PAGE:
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Handgrip Strength, Function, and Mortality in Older Adults

A Time-varying Approach


Medicine & Science in Sports & Exercise: November 2018 - Volume 50 - Issue 11 - p 2259–2266
doi: 10.1249/MSS.0000000000001683

Purpose To determine the time-varying associations between 1) decreased handgrip strength and disabilities in each activity of daily living (ADL) function, and 2) disaggregated ADL limitations and time to mortality in older adults.

Methods A United States nationally representative sample of 17,747 older adults from the Health and Retirement Study were followed up for 8 yr. Maximal handgrip strength was measured with a hand-held dynamometer. Ability to perform ADL was self-reported. Date of death was identified by the National Death Index and exit interviews. Separate covariate-adjusted hierarchical logit models were used to examine the time-varying associations between decreased handgrip strength and each ADL outcome. Distinct covariate-adjusted Cox models were used to analyze the time-varying associations between disaggregated ADL limitations and time to mortality.

Results Every 5-kg decrease in handgrip strength was associated with increased odds for the following ADL limitations: 20% for eating, 14% for walking, 14% for bathing, 9% for dressing, 8% for transferring, and 6% for toileting. The presence of a bathing, walking, toileting, eating, and dressing ADL disability was associated with a 47%, 43%, 32%, 30%, and 19% higher hazard for mortality, respectively. A transferring ADL disability was not significantly associated with mortality.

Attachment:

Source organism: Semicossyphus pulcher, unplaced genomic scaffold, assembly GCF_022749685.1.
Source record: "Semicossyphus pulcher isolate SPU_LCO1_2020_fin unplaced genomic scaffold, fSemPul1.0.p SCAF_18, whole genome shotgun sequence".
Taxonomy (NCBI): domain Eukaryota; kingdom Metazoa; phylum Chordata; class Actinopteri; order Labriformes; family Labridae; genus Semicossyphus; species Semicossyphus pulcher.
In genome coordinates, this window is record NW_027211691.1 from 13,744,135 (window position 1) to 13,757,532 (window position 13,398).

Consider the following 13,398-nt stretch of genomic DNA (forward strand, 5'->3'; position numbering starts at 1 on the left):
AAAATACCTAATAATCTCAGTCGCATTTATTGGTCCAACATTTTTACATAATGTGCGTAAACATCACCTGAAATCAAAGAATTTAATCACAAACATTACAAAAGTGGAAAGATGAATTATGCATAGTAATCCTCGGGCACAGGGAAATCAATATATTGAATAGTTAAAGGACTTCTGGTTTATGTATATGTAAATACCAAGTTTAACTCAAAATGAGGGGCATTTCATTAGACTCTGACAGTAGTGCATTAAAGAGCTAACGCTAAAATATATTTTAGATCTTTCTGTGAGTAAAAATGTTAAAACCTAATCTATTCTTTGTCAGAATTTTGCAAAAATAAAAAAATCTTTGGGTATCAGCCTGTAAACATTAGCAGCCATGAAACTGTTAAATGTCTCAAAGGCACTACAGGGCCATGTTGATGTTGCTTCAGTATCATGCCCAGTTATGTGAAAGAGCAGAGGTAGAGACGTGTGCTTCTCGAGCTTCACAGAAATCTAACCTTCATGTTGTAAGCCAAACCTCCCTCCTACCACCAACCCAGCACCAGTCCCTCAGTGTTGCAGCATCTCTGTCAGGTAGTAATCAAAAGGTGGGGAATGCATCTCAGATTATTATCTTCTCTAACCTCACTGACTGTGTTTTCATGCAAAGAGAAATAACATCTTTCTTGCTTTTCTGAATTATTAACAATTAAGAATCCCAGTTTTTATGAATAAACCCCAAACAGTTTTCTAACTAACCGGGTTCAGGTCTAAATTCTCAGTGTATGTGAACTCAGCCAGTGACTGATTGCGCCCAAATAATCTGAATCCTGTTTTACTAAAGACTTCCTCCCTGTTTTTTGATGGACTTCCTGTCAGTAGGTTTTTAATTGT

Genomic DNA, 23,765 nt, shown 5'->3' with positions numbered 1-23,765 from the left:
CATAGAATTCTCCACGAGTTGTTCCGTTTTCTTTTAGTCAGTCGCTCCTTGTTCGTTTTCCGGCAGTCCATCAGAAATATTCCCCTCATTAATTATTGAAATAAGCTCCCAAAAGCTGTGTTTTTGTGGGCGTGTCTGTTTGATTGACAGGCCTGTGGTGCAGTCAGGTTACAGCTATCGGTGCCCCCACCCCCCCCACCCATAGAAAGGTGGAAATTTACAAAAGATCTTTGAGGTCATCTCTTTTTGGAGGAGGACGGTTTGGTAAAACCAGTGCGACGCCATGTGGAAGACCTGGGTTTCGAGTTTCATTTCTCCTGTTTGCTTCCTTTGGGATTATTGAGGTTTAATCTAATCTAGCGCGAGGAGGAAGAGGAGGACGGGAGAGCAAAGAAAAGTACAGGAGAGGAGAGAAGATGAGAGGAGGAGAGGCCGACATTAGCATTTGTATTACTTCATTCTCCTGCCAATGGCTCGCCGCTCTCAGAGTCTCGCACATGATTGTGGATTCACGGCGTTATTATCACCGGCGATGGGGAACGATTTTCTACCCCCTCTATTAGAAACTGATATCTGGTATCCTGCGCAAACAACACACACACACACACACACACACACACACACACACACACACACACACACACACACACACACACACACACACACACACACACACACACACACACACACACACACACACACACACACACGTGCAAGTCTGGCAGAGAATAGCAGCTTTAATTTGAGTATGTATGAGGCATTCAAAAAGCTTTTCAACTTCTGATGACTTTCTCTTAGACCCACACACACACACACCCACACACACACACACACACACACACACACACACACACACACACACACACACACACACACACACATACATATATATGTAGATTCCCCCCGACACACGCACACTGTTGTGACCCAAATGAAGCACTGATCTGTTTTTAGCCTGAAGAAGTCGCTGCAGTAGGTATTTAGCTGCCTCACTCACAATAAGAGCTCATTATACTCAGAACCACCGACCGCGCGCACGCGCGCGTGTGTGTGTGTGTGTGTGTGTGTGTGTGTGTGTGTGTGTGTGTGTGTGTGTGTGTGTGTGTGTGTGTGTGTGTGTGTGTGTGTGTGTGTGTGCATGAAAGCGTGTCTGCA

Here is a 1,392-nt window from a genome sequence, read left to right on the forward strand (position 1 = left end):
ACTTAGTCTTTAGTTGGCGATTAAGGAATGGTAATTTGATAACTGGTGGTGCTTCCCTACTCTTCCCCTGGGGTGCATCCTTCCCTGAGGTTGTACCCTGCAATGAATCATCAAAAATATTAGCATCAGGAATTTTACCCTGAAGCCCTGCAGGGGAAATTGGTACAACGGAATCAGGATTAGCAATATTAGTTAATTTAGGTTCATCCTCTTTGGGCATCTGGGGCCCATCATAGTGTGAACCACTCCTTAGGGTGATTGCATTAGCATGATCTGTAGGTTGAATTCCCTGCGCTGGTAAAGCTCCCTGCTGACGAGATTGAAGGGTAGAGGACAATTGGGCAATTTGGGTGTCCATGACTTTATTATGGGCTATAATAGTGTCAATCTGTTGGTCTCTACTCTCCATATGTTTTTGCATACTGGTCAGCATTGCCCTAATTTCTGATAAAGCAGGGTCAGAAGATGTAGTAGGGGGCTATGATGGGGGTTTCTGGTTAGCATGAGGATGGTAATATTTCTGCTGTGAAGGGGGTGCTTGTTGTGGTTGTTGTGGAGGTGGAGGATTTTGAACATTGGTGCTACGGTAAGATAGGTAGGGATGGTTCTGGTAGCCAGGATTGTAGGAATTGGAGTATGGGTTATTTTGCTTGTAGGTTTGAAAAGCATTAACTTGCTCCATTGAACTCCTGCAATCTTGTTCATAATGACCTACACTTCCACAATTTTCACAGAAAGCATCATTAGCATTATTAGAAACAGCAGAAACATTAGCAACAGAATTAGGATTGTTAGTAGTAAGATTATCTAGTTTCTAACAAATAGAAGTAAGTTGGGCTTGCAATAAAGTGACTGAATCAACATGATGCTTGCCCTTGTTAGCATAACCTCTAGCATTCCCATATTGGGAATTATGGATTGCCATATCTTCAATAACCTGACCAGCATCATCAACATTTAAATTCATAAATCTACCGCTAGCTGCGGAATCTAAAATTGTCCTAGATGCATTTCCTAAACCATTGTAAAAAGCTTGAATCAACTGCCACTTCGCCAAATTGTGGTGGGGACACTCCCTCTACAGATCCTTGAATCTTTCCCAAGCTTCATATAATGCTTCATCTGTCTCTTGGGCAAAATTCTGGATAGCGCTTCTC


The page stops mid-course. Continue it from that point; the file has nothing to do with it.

Conclusions Decreased handgrip strength was associated with increased odds for each ADL limitation, and in turn, most individual ADL impairments were associated with a higher hazard for mortality in older adults. These findings provide insights into the disabling process by identifying which ADL limitations are most impacted by decreased handgrip strength and the subsequent time to mortality for each ADL disability.

1Department of Health, Nutrition, and Exercise Sciences, North Dakota State University, Fargo, ND;

2Department of Physical Medicine and Rehabilitation, University of Michigan, Ann Arbor, MI;

3Center for Clinical Management Research, VA Ann Arbor Healthcare System, Ann Arbor, MI;

4Division of Preventive Medicine, Brigham and Women’s Hospital, Harvard Medical School, Boston, MA;

5Department of Epidemiology, Harvard T.H. Chan School of Public Health, Boston, MA; and

6Department of Human Sciences, The Ohio State University, Columbus, OH

Address for correspondence: Ryan McGrath, Ph.D., Department of Health, Nutrition, and Exercise Sciences, North Dakota State University, NDSU Dept. 2620, PO Box 6050, Fargo, ND 58108-6050; E-mail:

Submitted for publication February 2018.

Accepted for publication May 2018.

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© 2018 American College of Sports Medicine